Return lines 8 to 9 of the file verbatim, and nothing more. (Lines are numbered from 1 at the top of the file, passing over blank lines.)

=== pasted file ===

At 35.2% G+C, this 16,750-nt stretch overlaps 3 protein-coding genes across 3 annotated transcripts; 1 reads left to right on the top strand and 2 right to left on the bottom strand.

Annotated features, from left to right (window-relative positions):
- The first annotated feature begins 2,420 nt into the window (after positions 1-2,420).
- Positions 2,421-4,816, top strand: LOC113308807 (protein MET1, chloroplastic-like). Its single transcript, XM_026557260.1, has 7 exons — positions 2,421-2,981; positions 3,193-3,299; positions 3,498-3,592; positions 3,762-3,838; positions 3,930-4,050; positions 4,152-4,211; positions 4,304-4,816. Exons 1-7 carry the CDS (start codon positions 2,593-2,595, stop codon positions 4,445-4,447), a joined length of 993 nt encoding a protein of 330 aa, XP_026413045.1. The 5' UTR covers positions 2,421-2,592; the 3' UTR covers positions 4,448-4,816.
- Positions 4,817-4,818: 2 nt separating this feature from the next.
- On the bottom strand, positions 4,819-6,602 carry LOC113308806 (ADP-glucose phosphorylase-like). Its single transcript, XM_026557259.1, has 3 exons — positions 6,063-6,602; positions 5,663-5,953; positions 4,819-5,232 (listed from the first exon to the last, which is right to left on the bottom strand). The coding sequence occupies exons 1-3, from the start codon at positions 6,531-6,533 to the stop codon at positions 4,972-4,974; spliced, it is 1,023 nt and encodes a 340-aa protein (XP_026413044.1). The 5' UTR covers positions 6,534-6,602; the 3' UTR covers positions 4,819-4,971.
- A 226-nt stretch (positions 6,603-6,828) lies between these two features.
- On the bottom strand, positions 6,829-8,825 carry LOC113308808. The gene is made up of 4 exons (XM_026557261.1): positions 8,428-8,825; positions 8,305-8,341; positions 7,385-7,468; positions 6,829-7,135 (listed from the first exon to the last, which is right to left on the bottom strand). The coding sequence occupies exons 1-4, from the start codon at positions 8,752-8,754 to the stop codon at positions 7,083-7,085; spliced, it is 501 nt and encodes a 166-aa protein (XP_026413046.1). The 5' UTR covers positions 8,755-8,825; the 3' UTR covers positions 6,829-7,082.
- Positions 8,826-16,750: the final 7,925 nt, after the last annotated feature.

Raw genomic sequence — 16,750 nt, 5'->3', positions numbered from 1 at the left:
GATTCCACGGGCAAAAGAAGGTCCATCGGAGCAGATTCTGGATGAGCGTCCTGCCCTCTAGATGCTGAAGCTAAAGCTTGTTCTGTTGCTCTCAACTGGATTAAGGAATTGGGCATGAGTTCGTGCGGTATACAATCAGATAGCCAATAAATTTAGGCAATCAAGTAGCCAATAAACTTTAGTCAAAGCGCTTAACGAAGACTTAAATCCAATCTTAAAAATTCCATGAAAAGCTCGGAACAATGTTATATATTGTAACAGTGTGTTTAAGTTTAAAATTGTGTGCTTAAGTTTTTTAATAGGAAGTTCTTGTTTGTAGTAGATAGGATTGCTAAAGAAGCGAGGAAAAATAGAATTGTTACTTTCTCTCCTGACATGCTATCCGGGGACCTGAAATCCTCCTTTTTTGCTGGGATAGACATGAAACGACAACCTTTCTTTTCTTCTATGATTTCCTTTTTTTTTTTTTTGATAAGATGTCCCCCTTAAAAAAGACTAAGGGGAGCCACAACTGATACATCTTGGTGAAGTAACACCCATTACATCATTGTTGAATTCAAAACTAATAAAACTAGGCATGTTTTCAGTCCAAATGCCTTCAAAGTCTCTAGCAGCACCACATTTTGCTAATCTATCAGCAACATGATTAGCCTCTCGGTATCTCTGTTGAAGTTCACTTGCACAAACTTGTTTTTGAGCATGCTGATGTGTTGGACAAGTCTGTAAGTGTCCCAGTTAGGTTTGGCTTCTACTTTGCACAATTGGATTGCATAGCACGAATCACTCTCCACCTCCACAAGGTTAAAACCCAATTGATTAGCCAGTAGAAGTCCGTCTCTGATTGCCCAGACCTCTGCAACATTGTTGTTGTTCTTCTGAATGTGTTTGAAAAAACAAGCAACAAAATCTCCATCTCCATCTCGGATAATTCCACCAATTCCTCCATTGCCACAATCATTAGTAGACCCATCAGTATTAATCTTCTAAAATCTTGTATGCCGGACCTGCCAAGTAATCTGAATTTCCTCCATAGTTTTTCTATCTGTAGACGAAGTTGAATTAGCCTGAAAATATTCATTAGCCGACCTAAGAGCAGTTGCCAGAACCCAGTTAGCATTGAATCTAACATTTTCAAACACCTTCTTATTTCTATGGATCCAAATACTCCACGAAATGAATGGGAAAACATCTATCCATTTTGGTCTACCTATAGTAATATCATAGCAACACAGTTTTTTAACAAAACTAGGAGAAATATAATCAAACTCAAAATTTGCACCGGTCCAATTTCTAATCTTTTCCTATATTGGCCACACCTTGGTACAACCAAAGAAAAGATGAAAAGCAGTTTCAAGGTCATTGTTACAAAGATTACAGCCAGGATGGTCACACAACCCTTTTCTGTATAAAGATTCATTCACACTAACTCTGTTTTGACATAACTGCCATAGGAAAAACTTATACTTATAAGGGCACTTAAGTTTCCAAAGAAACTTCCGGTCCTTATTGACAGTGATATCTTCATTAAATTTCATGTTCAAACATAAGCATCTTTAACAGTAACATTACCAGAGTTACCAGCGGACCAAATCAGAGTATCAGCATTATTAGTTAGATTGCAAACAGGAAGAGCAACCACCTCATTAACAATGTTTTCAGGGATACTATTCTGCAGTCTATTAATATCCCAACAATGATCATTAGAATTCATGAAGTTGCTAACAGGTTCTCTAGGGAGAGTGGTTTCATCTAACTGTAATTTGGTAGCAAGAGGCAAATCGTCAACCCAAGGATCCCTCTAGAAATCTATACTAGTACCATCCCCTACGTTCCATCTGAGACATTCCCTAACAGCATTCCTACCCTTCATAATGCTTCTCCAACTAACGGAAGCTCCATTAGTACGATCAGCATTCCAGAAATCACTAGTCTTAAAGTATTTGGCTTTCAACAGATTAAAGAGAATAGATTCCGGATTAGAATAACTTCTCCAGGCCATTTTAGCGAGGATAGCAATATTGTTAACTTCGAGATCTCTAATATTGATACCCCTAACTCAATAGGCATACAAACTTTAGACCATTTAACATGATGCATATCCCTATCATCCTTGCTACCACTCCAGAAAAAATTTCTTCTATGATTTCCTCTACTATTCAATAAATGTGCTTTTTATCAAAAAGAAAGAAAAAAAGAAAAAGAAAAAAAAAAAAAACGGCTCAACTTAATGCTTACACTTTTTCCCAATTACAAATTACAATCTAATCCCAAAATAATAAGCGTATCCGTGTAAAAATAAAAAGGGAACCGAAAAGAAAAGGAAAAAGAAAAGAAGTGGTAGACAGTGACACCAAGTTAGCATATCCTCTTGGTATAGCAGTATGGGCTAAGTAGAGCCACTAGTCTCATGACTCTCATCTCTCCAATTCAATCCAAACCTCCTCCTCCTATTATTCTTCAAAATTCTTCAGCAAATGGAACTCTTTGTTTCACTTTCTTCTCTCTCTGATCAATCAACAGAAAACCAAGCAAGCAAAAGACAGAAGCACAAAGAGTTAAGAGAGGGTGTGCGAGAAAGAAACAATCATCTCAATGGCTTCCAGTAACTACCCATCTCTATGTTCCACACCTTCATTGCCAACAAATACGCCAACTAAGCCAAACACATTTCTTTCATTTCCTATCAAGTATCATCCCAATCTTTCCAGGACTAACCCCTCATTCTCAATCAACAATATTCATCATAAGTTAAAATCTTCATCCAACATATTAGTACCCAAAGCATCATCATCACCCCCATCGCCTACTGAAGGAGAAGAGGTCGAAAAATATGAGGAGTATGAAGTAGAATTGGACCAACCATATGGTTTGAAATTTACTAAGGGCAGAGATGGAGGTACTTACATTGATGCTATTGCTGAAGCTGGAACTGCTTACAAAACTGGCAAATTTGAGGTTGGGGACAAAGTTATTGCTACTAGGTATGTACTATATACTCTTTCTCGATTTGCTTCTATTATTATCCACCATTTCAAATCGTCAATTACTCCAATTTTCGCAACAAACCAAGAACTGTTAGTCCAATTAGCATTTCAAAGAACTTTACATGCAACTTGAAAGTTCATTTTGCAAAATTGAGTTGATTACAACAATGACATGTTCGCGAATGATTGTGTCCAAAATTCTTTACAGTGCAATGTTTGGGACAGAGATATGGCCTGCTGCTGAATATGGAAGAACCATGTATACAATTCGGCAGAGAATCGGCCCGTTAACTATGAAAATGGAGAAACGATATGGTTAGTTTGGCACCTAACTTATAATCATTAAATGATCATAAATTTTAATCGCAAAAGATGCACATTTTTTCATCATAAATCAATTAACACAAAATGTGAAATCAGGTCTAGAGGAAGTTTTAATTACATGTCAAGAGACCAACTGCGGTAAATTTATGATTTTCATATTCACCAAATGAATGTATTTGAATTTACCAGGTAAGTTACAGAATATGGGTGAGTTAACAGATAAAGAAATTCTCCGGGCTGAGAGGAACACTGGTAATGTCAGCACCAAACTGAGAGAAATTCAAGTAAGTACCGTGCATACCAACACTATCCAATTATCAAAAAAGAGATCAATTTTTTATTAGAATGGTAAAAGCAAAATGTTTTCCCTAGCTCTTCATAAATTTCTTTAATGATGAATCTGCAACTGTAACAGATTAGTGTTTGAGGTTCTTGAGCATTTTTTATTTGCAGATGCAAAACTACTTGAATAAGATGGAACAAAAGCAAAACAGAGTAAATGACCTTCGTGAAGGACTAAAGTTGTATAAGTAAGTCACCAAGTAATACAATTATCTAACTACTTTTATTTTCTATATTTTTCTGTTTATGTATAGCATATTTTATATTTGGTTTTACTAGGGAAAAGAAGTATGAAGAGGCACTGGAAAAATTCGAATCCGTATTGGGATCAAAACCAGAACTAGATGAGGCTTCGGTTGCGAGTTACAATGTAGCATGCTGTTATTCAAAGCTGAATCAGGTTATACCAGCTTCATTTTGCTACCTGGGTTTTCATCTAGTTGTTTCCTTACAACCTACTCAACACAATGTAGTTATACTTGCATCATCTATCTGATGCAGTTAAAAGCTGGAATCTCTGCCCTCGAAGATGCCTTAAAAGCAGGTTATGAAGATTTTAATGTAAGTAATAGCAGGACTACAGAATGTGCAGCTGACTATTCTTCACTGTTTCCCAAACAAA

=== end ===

- On the bottom strand, positions 6,829-8,825 carry LOC113308808. The gene is made up of 4 exons (XM_026557261.1): positions 8,428-8,825; positions 8,305-8,341; positions 7,385-7,468; positions 6,829-7,135 (listed from the first exon to the last, which is right to left on the bottom strand). The coding sequence occupies exons 1-4, from the start codon at positions 8,752-8,754 to the stop codon at positions 7,083-7,085; spliced, it is 501 nt and encodes a 166-aa protein (XP_026413046.1). The 5' UTR covers positions 8,755-8,825; the 3' UTR covers positions 6,829-7,082.
- Positions 8,826-16,750: the final 7,925 nt, after the last annotated feature.